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Nanomechanics in Van der Waals Heterostructures (Springer Theses)

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en Limba Engleză Carte Hardback – 17 Jul 2019
Micro/nano-mechanical systems are a crucial part of the modern world providing a plethora of sensing and actuation functionalities used in everything from the largest cargo ships to the smallest hand held electronics; from the most advanced scientific and medical equipment to the simplest household items. Over the past few decades, the processes used to produce these devices have improved supporting dramatic reductions in size, but there are fundamental limits to this trend that require a new production paradigm.
The 2004 discovery of graphene ushered in a new era of condensed matter physics research, that of two-dimensional materials. Being only a few atomic layers thick, this new class of materials exhibit unprecedented mechanical strength and flexibility and can couple to electric, magnetic and optical signals. Additionally, they can be combined to form van der Waals heterostructures in an almost limitless number of ways. They are thus ideal candidates to reduce the size and extend the capabilities of traditional micro/nano-mechanical systems and are poised to redefine the technological sphere.
This thesis attempts to develop the framework and protocols required to produce and characterise micro/nano-mechanical devices made from two-dimensional materials. Graphene and its insulating analogue, hexagonal boron nitride, are the most widely studied materials and their heterostructures are used as the testing-bed for potential device architectures and capabilities. Interlayer friction, electro-mechanical actuation and surface reconstruction are some of the key phenomena investigated in this work.
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Specificații

ISBN-13: 9783030185282
ISBN-10: 3030185281
Pagini: 99
Dimensiuni: 155 x 235 mm
Greutate: 0.34 kg
Ediția: 1st ed. 2019
Editura: Springer
Colecția Springer
Seria Springer Theses

Locul publicării: Cham, Switzerland

Cuprins

Properties of two-dimensional Materials.- Van der Waals Heterostructures.- Fabrication and Characterisation Techniques.- Studying Superlattice Kinks via Electronic Transport.- Atomic Force Microscopy Studies of Superlattice Kinks.- Additional Work.- Conclusions & Future Work.- Appendix.

Notă biografică

Matthew Holwill graduated from the University of Exeter with an M.Sc. in 2014. He then moved to the University of Manchester and began his PhD working in the National Graphene Institute under the supervision of Nobel Laureate Prof. Sir. Konstantin Novoselov. During his PhD, a research secondment was undertaken at the National University of Singapore. Currently he is a research associate at the National Graphene Institute in Manchester.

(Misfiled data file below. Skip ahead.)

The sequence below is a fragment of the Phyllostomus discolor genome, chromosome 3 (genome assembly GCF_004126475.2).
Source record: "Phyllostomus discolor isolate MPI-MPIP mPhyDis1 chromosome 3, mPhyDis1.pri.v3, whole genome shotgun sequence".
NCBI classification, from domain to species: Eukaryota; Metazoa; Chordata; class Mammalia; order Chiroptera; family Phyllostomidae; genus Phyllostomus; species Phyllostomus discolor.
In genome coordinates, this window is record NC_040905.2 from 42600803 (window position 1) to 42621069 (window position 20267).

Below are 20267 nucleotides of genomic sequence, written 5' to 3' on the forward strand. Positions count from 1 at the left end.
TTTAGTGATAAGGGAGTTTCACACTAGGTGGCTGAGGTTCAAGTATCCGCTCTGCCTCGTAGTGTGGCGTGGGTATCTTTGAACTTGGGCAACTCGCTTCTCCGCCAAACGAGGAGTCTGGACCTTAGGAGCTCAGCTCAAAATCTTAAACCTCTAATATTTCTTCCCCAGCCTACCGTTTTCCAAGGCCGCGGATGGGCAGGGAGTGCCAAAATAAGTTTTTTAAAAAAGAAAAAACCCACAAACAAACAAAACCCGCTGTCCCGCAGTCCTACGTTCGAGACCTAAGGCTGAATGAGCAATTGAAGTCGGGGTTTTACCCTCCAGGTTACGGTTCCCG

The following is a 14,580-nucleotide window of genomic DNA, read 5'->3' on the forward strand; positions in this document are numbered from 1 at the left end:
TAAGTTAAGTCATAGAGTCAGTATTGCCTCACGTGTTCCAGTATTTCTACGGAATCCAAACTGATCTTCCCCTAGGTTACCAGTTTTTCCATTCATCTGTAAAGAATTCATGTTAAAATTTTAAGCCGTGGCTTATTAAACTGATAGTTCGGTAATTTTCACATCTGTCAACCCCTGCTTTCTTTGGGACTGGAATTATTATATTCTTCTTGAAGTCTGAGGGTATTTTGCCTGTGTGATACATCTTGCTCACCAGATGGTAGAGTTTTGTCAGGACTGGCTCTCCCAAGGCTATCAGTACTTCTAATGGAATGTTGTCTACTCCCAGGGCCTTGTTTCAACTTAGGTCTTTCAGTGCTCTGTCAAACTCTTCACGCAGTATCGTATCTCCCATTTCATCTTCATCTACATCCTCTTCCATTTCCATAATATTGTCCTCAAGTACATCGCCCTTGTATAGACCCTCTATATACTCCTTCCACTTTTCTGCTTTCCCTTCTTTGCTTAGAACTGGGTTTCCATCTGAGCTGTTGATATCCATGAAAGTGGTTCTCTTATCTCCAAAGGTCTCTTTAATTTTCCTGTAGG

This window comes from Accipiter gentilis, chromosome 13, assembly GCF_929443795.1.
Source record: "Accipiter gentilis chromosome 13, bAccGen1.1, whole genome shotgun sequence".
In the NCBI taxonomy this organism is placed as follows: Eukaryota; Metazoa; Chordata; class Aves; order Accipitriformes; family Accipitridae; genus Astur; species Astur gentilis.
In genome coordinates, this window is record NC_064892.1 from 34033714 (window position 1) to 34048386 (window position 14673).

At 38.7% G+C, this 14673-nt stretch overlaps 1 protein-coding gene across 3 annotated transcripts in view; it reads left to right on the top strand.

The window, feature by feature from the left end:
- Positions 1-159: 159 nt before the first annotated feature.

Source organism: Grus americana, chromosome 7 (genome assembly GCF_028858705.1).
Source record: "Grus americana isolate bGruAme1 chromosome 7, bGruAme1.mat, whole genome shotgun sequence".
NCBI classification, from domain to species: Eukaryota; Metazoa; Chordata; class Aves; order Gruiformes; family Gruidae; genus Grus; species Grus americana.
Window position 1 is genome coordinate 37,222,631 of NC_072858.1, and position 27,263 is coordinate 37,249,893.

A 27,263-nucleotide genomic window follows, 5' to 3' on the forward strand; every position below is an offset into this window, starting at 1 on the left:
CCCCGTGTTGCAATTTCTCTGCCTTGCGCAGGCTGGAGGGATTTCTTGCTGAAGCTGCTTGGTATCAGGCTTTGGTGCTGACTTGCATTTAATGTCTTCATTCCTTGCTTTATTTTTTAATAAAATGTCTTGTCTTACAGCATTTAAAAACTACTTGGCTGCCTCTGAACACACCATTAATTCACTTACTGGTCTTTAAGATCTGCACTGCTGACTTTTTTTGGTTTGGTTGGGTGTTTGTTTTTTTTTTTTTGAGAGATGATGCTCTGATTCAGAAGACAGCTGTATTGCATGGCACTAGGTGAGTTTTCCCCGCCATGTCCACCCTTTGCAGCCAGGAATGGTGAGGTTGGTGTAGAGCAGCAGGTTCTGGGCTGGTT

Textul de pe ultima copertă

Micro/nano-mechanical systems are a crucial part of the modern world providing a plethora of sensing and actuation functionalities used in everything from the largest cargo ships to the smallest hand held electronics; from the most advanced scientific and medical equipment to the simplest household items. Over the past few decades, the processes used to produce these devices have improved supporting dramatic reductions in size, but there are fundamental limits to this trend that require a new production paradigm.
The 2004 discovery of graphene ushered in a new era of condensed matter physics research, that of two-dimensional materials. Being only a few atomic layers thick, this new class of materials exhibit unprecedented mechanical strength and flexibility and can couple to electric, magnetic and optical signals. Additionally, they can be combined to form van der Waals heterostructures in an almost limitless number of ways. They are thus ideal candidates to reduce the size and extend the capabilities of traditional micro/nano-mechanical systems and are poised to redefine the technological sphere.
This thesis attempts to develop the framework and protocols required to produce and characterise micro/nano-mechanical devices made from two-dimensional materials. Graphene and its insulating analogue, hexagonal boron nitride, are the most widely studied materials and their heterostructures are used as the testing-bed for potential device architectures and capabilities. Interlayer friction, electro-mechanical actuation and surface reconstruction are some of the key phenomena investigated in this work.

Caracteristici

Nominated as an outstanding Ph.D. thesis by the University of Manchester, Manchester, UK

Detailed guide to the nano-fabrication of van der Waals heterostructures

Discusses novel methods for producing nano-mechanical van der Waals devices